Werth meanwhile routed Gramont who thought a ditch in front of his position was impassable and allowed the Bavarians to approach within 100 metres. The French cavalry offered brief resistance before fleeing, leaving Gramont to fight on with two infantry brigades until he was forced to surrender. Werth’s cavalry dispersed in pursuit and it is possible that the smoke from Allerheim obscured the battlefield. Either way, he discovered that the rest of the army was on the point of collapse only when he returned to his start position around 8 p.m. Turenne had saved the day for the French with a desperate assault on the Wenneberg that allowed the Hessians, the last fresh troops, to overrun the Bavarian artillery and hit Allerheim in the flank. Parties of Bavarian infantry were cut off in the confusion and surrendered. Werth assumed command, collected the army at the Schloßberg and retreated around 1 a.m. in good order to the Schellenberg hill above Donauwörth.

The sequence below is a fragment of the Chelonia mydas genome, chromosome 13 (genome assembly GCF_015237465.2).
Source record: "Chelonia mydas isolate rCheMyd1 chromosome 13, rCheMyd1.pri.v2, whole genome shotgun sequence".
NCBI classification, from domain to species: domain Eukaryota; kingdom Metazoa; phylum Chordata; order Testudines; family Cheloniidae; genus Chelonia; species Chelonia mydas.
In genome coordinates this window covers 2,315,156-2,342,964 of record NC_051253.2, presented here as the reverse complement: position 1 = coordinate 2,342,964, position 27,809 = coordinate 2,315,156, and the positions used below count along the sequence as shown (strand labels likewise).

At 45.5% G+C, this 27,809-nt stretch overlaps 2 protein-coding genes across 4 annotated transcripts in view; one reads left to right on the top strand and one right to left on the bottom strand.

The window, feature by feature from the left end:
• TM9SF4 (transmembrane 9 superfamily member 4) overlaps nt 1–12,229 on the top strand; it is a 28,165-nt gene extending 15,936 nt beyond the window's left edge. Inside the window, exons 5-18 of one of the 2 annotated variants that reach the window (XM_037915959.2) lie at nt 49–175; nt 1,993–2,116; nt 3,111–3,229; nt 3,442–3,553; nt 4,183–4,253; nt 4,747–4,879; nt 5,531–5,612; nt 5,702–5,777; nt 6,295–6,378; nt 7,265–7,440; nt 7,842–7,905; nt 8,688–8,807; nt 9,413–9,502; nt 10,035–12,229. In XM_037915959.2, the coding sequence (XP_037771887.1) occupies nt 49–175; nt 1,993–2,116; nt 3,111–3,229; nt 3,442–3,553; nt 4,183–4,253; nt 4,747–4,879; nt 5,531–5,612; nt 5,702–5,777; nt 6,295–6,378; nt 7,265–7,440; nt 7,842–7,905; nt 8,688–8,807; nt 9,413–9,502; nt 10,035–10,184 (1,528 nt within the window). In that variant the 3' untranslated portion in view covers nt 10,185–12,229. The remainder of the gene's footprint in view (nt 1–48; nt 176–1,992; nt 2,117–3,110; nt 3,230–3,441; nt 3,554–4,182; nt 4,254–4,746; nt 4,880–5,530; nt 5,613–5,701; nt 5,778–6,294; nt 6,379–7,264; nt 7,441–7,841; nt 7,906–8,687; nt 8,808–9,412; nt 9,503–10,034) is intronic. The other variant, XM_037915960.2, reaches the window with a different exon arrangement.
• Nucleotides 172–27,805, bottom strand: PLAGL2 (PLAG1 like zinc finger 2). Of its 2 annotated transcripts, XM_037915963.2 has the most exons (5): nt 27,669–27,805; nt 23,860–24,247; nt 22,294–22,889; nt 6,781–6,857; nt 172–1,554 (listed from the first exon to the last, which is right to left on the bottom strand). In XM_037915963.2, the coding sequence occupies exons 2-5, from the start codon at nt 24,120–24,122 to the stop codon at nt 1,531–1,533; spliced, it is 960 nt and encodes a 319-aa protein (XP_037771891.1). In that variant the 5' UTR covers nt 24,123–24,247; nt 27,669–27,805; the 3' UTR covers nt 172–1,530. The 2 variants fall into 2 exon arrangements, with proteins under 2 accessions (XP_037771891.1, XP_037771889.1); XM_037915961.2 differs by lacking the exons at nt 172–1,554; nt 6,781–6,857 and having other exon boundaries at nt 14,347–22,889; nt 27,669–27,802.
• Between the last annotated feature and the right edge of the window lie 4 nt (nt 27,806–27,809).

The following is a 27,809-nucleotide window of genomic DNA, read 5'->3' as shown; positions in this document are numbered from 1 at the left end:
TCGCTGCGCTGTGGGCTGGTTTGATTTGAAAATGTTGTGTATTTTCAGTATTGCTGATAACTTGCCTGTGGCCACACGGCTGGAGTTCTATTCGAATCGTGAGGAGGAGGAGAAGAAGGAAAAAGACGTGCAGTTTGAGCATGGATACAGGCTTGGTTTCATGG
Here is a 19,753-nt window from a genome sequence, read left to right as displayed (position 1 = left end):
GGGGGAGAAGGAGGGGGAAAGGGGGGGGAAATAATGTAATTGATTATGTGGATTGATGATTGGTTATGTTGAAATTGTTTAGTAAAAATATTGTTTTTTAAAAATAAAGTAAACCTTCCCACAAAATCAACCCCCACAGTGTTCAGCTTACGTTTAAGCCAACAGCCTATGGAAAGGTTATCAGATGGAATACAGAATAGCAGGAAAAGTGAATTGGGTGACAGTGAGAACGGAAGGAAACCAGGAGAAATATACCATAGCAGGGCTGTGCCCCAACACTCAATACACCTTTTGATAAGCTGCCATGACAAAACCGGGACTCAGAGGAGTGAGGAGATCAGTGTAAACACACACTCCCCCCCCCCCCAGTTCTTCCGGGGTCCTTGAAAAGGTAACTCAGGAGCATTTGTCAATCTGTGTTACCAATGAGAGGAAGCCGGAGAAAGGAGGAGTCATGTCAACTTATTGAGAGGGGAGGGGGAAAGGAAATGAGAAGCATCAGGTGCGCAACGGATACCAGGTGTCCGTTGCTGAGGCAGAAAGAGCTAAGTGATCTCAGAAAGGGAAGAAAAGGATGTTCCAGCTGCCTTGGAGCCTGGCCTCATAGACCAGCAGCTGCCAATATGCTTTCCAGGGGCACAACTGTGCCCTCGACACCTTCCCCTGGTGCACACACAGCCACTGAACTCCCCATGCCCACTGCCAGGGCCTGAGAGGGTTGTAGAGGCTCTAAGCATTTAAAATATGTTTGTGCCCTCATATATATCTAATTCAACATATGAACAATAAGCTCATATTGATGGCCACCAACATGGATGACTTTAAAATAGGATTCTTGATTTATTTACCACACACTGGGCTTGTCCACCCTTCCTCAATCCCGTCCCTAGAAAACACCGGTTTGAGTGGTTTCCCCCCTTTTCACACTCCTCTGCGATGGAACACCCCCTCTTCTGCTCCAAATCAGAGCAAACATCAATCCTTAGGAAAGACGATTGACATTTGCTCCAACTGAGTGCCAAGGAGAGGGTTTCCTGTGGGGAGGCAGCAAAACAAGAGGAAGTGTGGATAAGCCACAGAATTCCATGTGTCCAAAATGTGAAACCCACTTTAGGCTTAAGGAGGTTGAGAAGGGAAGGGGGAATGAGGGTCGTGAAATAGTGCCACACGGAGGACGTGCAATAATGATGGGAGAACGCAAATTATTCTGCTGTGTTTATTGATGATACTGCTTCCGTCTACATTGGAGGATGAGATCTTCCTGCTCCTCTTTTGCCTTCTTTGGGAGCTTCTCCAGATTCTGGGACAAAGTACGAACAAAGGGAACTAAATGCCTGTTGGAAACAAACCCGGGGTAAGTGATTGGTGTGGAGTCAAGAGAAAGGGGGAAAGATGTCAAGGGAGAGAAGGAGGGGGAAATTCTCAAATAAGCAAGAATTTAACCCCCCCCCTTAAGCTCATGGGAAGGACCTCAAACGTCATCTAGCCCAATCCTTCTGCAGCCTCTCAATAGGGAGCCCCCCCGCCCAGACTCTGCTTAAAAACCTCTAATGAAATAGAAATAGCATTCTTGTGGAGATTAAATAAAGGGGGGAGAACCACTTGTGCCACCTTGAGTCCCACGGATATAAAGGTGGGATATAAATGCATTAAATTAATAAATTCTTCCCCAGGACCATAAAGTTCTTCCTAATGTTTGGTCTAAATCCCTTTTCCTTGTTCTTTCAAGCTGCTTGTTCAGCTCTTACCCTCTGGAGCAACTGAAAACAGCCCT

Werth attracted considerable blame, especially from later commentators like Napoleon, for failing to exploit his initial success by sweeping round behind the French centre to smash Turenne as d’Enghien had done with the Spanish at Rocroi. Werth defended himself by pointing out the difficulties of communicating along the length of the Bavarian army that probably measured 2,500 metres. His troopers were also short of ammunition and it was getting dark by the time they reassembled. Indeed, the late hour probably proved decisive, limiting what Werth could see. His withdrawal was prudent under the circumstances, depriving the Bavarians of a chance for victory, but at least avoiding a worse defeat that would have wrecked the army.